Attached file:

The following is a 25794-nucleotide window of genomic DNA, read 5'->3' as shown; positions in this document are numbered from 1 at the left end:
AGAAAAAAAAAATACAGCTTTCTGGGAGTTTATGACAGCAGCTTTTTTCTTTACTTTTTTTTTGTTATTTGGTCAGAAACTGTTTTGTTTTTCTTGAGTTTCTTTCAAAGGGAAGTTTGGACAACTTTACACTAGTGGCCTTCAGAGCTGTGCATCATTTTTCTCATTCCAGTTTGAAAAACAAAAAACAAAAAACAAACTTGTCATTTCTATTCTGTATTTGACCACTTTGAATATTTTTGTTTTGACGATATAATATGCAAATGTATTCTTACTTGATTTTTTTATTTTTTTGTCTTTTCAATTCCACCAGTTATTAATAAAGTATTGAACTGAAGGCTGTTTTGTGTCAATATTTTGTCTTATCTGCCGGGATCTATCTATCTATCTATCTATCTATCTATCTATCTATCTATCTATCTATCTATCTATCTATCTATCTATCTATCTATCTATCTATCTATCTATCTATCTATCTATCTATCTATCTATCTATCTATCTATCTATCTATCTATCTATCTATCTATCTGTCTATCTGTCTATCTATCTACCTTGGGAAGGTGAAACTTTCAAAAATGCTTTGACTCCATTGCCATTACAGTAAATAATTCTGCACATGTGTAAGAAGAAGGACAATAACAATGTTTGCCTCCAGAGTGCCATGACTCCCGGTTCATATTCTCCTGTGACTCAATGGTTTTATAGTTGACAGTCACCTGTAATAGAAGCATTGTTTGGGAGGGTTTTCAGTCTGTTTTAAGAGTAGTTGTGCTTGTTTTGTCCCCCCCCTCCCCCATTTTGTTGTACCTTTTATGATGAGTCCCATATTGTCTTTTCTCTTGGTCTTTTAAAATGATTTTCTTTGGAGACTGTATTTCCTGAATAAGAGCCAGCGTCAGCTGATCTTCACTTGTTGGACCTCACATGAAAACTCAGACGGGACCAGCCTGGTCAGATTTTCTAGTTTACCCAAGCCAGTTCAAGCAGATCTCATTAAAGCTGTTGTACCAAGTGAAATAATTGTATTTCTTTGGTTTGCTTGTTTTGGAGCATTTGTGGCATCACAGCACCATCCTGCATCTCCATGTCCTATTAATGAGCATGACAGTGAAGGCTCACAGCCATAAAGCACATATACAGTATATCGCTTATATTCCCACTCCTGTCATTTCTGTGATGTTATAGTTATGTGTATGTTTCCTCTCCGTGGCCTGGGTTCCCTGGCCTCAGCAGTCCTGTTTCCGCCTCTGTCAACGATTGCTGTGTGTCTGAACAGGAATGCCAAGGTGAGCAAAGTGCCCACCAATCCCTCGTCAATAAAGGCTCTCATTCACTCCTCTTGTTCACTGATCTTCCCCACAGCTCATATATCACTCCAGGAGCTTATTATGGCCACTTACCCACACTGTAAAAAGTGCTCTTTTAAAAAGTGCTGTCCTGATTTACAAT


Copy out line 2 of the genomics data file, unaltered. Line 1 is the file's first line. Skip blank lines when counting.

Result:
AGAAAAAAAAAATACAGCTTTCTGGGAGTTTATGACAGCAGCTTTTTTCTTTACTTTTTTTTTGTTATTTGGTCAGAAACTGTTTTGTTTTTCTTGAGTTTCTTTCAAAGGGAAGTTTGGACAACTTTACACTAGTGGCCTTCAGAGCTGTGCATCATTTTTCTCATTCCAGTTTGAAAAACAAAAAACAAAAAACAAACTTGTCATTTCTATTCTGTATTTGACCACTTTGAATATTTTTGTTTTGACGATATAATATGCAAATGTATTCTTACTTGATTTTTTTATTTTTTTGTCTTTTCAATTCCACCAGTTATTAATAAAGTATTGAACTGAAGGCTGTTTTGTGTCAATATTTTGTCTTATCTGCCGGGATCTATCTATCTATCTATCTATCTATCTATCTATCTATCTATCTATCTATCTATCTATCTATCTATCTATCTATCTATCTATCTATCTATCTATCTATCTATCTATCTATCTATCTATCTATCTATCTATCTATCTATCTATCTATCTATCTATCTGTCTATCTGTCTATCTATCTACCTTGGGAAGGTGAAACTTTCAAAAATGCTTTGACTCCATTGCCATTACAGTAAATAATTCTGCACATGTGTAAGAAGAAGGACAATAACAATGTTTGCCTCCAGAGTGCCATGACTCCCGGTTCATATTCTCCTGTGACTCAATGGTTTTATAGTTGACAGTCACCTGTAATAGAAGCATTGTTTGGGAGGGTTTTCAGTCTGTTTTAAGAGTAGTTGTGCTTGTTTTGTCCCCCCCCTCCCCCATTTTGTTGTACCTTTTATGATGAGTCCCATATTGTCTTTTCTCTTGGTCTTTTAAAATGATTTTCTTTGGAGACTGTATTTCCTGAATAAGAGCCAGCGTCAGCTGATCTTCACTTGTTGGACCTCACATGAAAACTCAGACGGGACCAGCCTGGTCAGATTTTCTAGTTTACCCAAGCCAGTTCAAGCAGATCTCATTAAAGCTGTTGTACCAAGTGAAATAATTGTATTTCTTTGGTTTGCTTGTTTTGGAGCATTTGTGGCATCACAGCACCATCCTGCATCTCCATGTCCTATTAATGAGCATGACAGTGAAGGCTCACAGCCATAAAGCACATATACAGTATATCGCTTATATTCCCACTCCTGTCATTTCTGTGATGTTATAGTTATGTGTATGTTTCCTCTCCGTGGCCTGGGTTCCCTGGCCTCAGCAGTCCTGTTTCCGCCTCTGTCAACGATTGCTGTGTGTCTGAACAGGAATGCCAAGGTGAGCAAAGTGCCCACCAATCCCTCGTCAATAAAGGCTCTCATTCACTCCTCTTGTTCACTGATCTTCCCCACAGCTCATATATCACTCCAGGAGCTTATTATGGCCACTTACCCACACTGTAAAAAGTGCTCTTTTAAAAAGTGCTGTCCTGATTTACAAT